Step 4: Control Checks

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Conduct periodic control checks to monitor the prompted voiding program and ensure quality of care. Share results with nurse aides to elicit their help with improvement efforts and strengthen their commitment to the program.

  • Having accomplished Step 1Step 2 and Step 3, your facility now has a significant investment in improving the quality of incontinence care for residents.  All that time and effort may go to waste, however, unless supervisors conduct regular “wet” checks to make sure nurse aides continue to provide toileting assistance.  Most nursing homes forego this step only to pay a price for their negligence: studies show that in the absence of quality control assessment, nurse aides backslide (or new staff are not trained in prompted voiding) and fail to consistently implement prompted voiding with incontinent residents (1).  

  • Quality monitoring starts with conducting quality control checks—also called wet checks. This is a four-step task that takes about 15-20 minutes per week:

    Weekly Wet Check Procedure

    1. Once a week, a supervisory nurse should check a random sample of at least 10 prompted voiding residents for wetness. How do you identify a random sample? Write the names of each prompted voiding resident on a slip of paper, put all the slips in a hat, and pull 10. Make sure the wet checks are unpredictable. Don’t, for example, always conduct them on the same day at the same time.
    2. Record wet check results on our Wet Check Record. Use the results to calculate a weekly wetness rate. For example, if two of the 10 residents are found wet, then the wetness rate for that week is 20%.
    3. Report the results to CNAs. A 5-minute stand-up meeting will do. As a general rule, if the wetness rates exceeds 30% (that is, if 4 or more of the 10 residents are wet or soiled), then the prompted voiding program is not working as expected. Ask CNAs for improvement recommendations. If the wetness rate is 30% or lower, congratulate them on a job well done.
  • You can fine tune wet checks by calculating a Wet Check Warning Limit that takes into account the toileting rates of the residents in your facility. In the above, general procedure, we used a 30% wetness rate at the default Wet Check Warning Limit. In fact, however, depending on your residents, a higher or lower warning limit may be more appropriate. We won’t go into the statistical rules used to calculate a customized Wet Check Warning Limit. There’s no need, for we created an Excel program that will do those calculations for you.

  • For best results, keep track of the wet check results over time. A visual chart of results will help you spot patterns easily.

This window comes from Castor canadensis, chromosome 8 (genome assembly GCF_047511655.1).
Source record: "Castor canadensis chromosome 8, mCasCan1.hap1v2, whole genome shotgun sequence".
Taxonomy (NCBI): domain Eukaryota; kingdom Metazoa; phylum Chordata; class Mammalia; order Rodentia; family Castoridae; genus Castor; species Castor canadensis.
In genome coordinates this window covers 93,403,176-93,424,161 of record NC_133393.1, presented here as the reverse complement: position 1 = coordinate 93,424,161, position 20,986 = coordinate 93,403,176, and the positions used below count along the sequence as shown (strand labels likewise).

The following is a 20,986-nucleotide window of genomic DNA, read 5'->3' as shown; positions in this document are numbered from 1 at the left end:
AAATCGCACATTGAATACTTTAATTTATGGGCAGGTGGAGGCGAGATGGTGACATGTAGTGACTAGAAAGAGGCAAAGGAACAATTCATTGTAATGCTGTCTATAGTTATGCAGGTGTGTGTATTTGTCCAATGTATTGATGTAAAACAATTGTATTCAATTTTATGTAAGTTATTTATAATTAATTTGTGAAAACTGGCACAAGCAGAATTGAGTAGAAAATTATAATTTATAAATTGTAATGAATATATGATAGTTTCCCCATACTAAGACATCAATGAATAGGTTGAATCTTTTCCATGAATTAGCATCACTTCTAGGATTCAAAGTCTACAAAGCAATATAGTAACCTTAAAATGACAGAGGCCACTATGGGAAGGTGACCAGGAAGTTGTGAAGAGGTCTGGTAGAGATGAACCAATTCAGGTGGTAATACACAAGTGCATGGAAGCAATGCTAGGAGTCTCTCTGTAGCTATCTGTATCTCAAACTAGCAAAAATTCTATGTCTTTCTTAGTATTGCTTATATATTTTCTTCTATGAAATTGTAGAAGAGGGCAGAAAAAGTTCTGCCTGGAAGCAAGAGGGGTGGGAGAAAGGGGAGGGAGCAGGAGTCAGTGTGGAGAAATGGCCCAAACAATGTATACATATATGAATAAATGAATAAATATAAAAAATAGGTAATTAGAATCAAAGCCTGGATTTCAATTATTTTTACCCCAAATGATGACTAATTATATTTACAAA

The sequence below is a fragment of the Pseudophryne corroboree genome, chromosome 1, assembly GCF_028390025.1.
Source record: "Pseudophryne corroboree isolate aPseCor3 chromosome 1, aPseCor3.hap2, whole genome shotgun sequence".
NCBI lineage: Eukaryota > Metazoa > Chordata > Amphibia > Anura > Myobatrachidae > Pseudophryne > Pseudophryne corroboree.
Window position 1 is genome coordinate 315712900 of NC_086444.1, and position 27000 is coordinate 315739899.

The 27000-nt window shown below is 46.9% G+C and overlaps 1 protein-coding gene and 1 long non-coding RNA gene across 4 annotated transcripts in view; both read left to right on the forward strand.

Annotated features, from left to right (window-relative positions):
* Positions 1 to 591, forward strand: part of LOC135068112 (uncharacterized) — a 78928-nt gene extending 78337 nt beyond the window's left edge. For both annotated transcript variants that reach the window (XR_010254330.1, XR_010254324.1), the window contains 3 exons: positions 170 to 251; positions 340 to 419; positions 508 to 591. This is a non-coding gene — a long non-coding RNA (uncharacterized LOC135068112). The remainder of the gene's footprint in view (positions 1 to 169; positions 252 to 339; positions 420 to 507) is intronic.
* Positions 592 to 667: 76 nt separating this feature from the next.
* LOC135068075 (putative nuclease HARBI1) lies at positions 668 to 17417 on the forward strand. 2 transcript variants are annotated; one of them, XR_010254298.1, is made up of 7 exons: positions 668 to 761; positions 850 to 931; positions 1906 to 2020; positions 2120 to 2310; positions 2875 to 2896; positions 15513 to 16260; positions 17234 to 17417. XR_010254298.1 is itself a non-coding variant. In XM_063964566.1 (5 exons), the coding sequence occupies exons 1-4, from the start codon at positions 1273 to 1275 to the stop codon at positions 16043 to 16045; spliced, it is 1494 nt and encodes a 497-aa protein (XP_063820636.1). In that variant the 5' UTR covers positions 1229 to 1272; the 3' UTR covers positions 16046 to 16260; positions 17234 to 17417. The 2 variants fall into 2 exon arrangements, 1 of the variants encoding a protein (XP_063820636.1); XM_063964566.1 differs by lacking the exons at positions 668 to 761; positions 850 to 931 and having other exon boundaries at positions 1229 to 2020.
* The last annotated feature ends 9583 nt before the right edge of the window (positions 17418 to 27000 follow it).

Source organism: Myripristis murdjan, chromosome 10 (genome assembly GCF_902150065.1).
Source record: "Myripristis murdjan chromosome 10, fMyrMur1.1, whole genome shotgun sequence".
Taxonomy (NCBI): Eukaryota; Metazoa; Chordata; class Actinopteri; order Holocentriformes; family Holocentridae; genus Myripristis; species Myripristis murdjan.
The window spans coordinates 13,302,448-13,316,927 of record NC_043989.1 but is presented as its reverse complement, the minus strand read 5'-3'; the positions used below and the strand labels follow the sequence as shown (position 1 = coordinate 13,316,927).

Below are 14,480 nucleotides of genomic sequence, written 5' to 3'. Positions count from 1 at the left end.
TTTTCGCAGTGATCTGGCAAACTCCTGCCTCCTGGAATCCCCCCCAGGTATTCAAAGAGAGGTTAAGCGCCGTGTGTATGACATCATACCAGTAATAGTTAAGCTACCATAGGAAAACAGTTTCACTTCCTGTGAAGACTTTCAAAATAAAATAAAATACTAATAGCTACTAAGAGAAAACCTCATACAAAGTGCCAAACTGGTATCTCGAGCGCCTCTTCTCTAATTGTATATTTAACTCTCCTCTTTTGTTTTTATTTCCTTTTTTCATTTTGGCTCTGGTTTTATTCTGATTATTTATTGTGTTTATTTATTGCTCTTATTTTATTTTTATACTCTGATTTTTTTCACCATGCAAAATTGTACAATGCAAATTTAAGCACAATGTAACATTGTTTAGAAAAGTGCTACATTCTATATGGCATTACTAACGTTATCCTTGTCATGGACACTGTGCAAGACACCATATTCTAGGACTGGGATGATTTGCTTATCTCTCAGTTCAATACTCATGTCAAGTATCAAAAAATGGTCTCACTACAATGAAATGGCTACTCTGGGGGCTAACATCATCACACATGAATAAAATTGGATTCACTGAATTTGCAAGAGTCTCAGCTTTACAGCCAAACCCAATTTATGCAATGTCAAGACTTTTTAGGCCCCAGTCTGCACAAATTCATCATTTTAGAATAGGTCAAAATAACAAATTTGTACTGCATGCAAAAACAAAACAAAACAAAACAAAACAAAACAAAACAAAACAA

Step 4_Chart.jpg

    Is performance improving?  Staying the same?  Declining?  In the example above, the wet-check pattern suggests the prompted voiding program is working as expected, with the exception of a two-week period starting the week of 1/28/18.  If high wetness rates become a frequent or consistent problem, further analysis is need.  Consider, for example, whether out-of-control results indicate a change in a resident’s status, a breakdown in care during shift changes, or a staffing problem (e.g., turnover, new hires, agency workers) on a particular hallway.  All these are common occurrences that can skew program results.


    Over the course of several weeks, as prompted voiding becomes routine for the staff and residents, you should see consistent wet check results.  After several months of consistent results, you can consider conducting random wet checks bi-weekly.  But don’t stop them!  In addition to the performance feedback they provide, the wet checks send a message to CNAs that the facility values high-quality incontinence care.  This helps keep motivation levels high and sets expectations for new staff.

  • This step bears repeating, for continuous quality improvement to work, you must share wet check results with the CNAs or other staff responsible for the daily delivery of the prompted voiding program.  As we noted at the start of this step, staff members need feedback—both good and bad—to help them establish new work routines.  Simply posting an updated control chart each week, for example, will enable nurse aides to make connections between their work and the impact it has on their residents.  If CNAs can see tangible evidence of the prompted voiding program’s benefits, then they are less likely to view the intervention as an additional burden and more likely to work to sustain its positive effects.


    Sharing performance results also gives nurse aides the opportunity to help supervisors correct any problems that arise.  Often the aides are the first to know if a resident’s status has changed or if there’s been a break-down in the work process.  Involving these staff members in improvement efforts will also help strengthen their commitment to the program.


    In addition to posting control charts, you can present wet check results at in-service trainings and regular staff meetings.  A 5-minute stand-up meeting once a week focused specifically on incontinence care is effective for training and management purposes.


    Consider rewarding the staff for consistently good results.  The most powerful motivators are job advancements and salary increases.  If these are beyond your budget, a staff pizza party every quarter for outstanding performance can’t hurt.